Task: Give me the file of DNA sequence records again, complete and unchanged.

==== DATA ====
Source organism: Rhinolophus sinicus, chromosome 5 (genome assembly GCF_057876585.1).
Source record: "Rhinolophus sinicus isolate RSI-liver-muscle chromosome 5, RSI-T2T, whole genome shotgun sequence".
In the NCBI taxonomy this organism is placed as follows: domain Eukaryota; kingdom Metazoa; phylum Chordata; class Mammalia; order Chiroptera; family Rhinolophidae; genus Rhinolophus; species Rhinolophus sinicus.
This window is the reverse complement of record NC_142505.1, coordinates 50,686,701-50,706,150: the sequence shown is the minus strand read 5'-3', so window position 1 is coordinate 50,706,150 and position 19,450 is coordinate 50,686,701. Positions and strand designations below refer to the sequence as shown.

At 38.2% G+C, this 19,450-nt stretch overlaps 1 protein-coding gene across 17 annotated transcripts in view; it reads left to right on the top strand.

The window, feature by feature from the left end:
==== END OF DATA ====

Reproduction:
Source organism: Rhinolophus sinicus, chromosome 5 (genome assembly GCF_057876585.1).
Source record: "Rhinolophus sinicus isolate RSI-liver-muscle chromosome 5, RSI-T2T, whole genome shotgun sequence".
In the NCBI taxonomy this organism is placed as follows: domain Eukaryota; kingdom Metazoa; phylum Chordata; class Mammalia; order Chiroptera; family Rhinolophidae; genus Rhinolophus; species Rhinolophus sinicus.
This window is the reverse complement of record NC_142505.1, coordinates 50,686,701-50,706,150: the sequence shown is the minus strand read 5'-3', so window position 1 is coordinate 50,706,150 and position 19,450 is coordinate 50,686,701. Positions and strand designations below refer to the sequence as shown.

At 38.2% G+C, this 19,450-nt stretch overlaps 1 protein-coding gene across 17 annotated transcripts in view; it reads left to right on the top strand.

The window, feature by feature from the left end: